As the Vietnamese Buddhist monk, Thich Nhat Hahn, wrote: "If you think that compassion is passive, weak, or cowardly, then you don't know what real compassion or understanding is. If you think that compassionate people do not resist and challenge injustice, you are wrong. They are warriors, heroes, and heroines who have gained many victories. When you act with compassion, with nonviolence. . . you have to be very strong. You no longer act out of anger, you do not punish or blame. Compassion grows constantly inside of you, and you can succeed in your fight against injustice. Mahatma Gandhi was just one person. He did not have any bombs, any guns, or any political party. He acted simply on the. . . strength of compassion. . ."
Deciding on compassion toward another allows healing to happen. It allows ruffled feathers to settle, stirred-up emotions to quiet, and understanding and communication to begin. Compassion can right many wrongs. Certainly things happen in life that we are justified in feeling anger or resentment about, and we need to feel those things. We need to look closely at those situations in order to learn and grow. At some point, though, we need to get to that place that acknowledges God expressing as each of us. We are all on a path of remembering. We all have bad days, and we all wear blinders around certain situations. The truth is, everyone is doing the best they can with what they have in any given moment. It does no good for us personally or for our human evolution to hold on to judgement.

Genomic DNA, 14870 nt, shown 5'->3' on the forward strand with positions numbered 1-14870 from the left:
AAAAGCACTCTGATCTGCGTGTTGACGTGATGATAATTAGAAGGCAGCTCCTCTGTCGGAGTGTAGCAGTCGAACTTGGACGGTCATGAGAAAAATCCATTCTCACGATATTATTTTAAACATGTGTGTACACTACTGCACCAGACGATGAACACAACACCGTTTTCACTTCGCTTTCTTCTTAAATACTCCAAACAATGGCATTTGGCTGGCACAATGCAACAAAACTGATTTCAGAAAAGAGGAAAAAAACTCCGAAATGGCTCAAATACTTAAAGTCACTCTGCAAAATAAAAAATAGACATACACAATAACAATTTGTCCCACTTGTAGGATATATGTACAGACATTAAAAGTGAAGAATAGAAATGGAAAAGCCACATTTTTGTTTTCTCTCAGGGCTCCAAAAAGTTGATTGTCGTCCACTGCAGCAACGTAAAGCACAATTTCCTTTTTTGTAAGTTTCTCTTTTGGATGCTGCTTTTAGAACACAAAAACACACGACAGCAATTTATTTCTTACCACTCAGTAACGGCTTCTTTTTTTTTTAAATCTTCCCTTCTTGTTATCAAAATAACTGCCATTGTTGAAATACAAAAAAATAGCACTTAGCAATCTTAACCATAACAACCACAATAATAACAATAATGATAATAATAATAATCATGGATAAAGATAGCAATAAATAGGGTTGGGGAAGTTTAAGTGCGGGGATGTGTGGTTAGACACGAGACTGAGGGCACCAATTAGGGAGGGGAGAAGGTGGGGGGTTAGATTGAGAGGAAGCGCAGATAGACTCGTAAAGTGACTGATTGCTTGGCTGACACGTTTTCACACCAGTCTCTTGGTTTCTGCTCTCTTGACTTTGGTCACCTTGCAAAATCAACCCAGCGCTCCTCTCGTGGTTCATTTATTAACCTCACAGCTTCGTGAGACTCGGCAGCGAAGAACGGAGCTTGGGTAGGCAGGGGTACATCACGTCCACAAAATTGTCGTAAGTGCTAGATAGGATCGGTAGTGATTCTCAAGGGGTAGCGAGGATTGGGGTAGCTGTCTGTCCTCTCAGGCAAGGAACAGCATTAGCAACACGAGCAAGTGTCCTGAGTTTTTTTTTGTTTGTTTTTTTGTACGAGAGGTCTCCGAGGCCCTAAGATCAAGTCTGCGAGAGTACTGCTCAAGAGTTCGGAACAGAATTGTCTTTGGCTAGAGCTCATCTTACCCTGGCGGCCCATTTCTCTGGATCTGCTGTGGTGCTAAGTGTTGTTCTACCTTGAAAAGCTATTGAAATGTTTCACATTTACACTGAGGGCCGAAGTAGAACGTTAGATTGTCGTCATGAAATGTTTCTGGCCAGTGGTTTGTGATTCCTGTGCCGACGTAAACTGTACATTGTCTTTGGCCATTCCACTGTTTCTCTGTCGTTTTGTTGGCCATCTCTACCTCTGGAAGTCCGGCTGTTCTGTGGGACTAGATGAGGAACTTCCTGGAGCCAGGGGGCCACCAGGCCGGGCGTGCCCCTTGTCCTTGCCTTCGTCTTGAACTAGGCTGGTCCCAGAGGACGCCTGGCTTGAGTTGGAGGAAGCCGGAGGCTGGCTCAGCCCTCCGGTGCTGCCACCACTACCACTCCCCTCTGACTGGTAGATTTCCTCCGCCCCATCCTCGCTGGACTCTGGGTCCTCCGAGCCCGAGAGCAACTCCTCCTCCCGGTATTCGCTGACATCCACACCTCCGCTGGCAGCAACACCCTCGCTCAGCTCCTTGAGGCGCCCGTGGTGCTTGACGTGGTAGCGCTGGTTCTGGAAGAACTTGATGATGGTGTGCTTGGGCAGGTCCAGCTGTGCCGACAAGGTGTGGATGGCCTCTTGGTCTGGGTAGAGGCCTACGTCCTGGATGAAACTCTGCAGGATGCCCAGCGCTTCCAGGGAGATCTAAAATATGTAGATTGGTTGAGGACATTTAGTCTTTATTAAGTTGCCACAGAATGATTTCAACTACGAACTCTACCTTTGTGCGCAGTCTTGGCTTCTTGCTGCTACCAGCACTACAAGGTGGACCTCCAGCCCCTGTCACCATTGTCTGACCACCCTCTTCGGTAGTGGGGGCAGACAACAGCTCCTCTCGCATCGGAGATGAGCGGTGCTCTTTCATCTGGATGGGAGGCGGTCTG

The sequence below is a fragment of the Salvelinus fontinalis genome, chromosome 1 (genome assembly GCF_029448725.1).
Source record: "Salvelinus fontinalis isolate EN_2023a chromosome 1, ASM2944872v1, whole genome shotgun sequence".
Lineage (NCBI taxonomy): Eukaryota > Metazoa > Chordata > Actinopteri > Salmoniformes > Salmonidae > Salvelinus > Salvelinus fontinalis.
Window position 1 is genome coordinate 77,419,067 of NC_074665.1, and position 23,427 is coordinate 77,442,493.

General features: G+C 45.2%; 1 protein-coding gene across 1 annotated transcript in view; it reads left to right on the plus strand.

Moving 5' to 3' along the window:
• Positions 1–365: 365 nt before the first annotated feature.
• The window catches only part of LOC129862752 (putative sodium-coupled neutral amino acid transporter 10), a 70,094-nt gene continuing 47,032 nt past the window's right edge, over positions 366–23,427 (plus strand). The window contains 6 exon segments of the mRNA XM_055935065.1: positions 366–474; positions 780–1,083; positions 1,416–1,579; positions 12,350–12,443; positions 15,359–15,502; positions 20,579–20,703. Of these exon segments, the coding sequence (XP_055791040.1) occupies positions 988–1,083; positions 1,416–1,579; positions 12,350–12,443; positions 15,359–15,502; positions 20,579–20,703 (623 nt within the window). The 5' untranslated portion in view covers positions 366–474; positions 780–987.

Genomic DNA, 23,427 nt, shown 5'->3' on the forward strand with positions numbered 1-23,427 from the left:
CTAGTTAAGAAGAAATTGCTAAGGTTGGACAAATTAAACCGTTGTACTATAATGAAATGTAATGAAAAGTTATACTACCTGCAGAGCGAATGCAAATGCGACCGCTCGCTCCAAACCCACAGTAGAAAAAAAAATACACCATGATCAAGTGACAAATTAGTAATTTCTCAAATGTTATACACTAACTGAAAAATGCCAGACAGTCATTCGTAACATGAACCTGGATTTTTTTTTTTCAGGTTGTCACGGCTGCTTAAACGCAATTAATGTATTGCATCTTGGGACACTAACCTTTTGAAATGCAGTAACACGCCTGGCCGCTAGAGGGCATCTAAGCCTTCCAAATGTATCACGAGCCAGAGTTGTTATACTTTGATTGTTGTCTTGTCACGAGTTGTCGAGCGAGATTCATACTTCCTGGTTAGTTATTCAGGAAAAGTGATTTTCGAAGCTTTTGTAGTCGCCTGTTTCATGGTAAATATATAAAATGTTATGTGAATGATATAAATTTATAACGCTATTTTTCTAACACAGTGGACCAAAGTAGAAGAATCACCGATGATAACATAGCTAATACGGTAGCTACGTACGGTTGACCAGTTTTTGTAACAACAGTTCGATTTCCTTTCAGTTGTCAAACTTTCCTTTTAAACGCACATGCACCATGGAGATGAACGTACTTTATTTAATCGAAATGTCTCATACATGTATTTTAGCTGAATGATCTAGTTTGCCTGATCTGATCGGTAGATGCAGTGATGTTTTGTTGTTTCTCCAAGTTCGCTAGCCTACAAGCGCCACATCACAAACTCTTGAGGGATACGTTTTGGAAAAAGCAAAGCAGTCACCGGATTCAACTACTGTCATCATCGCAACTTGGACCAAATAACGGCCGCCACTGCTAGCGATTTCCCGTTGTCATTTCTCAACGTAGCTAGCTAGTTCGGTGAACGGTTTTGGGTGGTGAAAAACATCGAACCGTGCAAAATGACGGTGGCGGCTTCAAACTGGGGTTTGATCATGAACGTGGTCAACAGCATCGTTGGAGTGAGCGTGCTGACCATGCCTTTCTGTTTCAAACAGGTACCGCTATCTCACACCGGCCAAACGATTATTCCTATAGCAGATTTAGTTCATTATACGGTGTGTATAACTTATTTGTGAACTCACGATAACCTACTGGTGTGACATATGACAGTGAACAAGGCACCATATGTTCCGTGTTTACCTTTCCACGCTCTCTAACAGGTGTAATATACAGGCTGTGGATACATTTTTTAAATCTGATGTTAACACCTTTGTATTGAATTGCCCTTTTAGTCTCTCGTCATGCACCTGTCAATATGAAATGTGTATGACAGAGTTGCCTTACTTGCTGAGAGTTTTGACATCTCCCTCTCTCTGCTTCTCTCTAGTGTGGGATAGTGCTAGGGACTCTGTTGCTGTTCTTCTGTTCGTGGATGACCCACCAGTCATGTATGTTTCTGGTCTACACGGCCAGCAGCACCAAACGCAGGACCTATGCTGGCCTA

I learned awhile back that the thing I dislike most in someone else is the thing I most resist acknowledging in myself; a bitter pill to swallow, indeed. That other person is a perfect book to read, to learn about myself, if I choose to put that energy of judgement to its best use. I think it's well said in John 8:7, "He that is without sin among you, let him cast the first stone."
A friend this morning told me about a quote that she uses from her 12-step program, which I plan to use often. It's simple, and a great way to remember the power of compassion: "Bless them, change me."
May this tool be a blessing. . .